We have reported briefly (27) that some strains of scarlatinal streptococci produce qualitatively different and specifically neutralizable erythrogenic active substances which we regard as toxins. Before describing their properties, frequency of occurrence, and relation to scarlet fever it is deemed desirable to consider some of the theoretical obstacles that have been interposed in the way of accepting these substances as “true” toxins. Such is the purpose of this paper.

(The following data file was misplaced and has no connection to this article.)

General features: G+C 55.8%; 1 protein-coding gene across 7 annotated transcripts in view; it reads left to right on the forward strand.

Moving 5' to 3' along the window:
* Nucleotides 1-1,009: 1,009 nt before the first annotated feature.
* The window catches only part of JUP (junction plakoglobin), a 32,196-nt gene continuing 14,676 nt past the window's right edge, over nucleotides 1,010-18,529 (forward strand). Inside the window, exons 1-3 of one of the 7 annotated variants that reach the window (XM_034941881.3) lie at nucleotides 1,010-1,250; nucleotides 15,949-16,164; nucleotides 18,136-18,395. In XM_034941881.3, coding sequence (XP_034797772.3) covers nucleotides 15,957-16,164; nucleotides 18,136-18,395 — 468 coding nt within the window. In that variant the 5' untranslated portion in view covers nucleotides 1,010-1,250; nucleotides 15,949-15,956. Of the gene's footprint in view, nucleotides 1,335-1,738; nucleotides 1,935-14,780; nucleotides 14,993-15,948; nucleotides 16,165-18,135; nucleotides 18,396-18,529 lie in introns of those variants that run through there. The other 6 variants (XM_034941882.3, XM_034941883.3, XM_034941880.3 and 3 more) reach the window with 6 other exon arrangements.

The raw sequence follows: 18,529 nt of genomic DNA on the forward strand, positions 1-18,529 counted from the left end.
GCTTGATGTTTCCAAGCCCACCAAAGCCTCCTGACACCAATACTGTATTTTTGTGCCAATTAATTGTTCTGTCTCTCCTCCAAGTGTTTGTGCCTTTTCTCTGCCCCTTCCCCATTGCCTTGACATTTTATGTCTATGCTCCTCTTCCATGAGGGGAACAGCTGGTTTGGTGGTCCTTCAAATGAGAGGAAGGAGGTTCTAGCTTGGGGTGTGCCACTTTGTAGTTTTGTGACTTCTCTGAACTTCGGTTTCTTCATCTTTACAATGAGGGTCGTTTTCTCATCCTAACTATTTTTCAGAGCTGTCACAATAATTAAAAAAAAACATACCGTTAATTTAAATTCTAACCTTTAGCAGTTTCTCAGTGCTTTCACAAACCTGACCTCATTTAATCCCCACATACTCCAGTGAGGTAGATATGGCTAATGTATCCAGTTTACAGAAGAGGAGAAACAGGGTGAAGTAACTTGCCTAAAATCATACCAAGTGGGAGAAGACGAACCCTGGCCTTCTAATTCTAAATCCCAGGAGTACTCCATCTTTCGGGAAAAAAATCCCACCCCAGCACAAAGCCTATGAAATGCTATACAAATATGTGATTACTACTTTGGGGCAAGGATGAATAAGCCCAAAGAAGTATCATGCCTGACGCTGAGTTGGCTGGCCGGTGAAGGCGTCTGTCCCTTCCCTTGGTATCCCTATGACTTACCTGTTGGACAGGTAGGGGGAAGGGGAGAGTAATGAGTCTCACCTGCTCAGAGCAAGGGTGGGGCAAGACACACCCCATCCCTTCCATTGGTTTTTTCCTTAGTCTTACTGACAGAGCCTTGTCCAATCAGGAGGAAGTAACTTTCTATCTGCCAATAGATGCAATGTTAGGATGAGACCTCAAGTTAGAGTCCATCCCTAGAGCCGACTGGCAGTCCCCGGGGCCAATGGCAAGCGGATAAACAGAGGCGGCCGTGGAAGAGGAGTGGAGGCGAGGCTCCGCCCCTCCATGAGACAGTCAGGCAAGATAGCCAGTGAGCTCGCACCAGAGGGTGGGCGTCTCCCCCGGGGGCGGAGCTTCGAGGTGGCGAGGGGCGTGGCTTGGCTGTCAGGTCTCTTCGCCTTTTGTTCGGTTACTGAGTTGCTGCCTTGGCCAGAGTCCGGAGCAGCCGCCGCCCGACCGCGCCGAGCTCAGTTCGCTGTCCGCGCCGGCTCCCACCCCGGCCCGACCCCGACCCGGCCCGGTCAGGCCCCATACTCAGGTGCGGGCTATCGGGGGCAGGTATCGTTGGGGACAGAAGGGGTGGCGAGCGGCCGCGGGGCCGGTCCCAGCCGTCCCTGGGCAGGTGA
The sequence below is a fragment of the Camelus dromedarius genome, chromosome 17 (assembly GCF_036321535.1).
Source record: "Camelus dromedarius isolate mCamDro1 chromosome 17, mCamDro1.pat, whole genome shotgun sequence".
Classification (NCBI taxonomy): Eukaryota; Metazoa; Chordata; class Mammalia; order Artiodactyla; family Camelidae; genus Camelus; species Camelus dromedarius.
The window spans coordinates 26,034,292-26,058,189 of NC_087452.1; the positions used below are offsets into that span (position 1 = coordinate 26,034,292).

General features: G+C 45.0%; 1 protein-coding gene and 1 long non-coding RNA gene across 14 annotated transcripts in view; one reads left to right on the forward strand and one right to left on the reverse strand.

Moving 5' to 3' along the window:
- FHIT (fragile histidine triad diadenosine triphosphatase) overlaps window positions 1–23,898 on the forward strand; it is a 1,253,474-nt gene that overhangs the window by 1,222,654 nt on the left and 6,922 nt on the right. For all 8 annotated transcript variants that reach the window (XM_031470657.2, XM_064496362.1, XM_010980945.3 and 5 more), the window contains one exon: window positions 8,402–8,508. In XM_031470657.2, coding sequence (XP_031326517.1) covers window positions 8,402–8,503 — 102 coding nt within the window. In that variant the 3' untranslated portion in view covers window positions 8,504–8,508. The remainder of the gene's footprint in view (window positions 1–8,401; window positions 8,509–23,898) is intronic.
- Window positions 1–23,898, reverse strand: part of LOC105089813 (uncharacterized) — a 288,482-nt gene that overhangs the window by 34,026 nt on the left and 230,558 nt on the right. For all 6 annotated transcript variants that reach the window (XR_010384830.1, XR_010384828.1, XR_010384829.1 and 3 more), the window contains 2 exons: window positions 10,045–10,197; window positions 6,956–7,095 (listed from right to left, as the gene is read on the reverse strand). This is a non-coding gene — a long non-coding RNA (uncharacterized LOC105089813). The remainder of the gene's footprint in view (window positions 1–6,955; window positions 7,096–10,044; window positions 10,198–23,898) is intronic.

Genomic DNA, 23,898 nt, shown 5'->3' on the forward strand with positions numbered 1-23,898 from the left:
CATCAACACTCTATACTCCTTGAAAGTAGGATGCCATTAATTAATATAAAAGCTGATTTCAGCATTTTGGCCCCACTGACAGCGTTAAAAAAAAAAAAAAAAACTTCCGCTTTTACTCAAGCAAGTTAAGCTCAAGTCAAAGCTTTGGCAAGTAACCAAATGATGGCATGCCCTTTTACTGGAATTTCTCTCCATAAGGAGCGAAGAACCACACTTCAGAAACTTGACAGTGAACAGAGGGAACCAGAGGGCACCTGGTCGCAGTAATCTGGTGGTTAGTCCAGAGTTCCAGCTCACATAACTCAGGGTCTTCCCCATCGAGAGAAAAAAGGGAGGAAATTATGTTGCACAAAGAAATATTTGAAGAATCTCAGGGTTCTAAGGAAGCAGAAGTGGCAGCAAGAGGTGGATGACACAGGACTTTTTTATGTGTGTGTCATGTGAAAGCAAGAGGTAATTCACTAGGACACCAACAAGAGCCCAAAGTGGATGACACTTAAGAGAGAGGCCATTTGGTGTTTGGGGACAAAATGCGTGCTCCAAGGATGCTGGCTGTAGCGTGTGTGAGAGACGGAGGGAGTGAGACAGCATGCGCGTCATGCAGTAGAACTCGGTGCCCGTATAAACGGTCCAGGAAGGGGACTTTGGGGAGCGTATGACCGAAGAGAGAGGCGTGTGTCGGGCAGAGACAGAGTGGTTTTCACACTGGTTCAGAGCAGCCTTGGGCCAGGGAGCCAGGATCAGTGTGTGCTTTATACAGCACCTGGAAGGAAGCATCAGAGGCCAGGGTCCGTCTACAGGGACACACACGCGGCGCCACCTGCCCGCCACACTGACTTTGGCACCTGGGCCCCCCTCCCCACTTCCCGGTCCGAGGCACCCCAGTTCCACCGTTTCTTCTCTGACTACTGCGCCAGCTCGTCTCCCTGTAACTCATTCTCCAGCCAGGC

Some students (5, 8, 12, 23, 25, 31, 38, 43) of scarlet fever interpret its mechanism in terms of allergic rather than toxin-antitoxin reactions. They look upon the active substance in scarlatinal streptococcus filtrates as a new type of pathogenic agent—an “allergin” or “toxallergin”—and seem persuaded that the allergic hypothesis more plausibly explains the many puzzling observations that have been recorded during the recent productive years of study of this disease.
Our ability to control a disease improves pari passu with our understanding of its mechanism.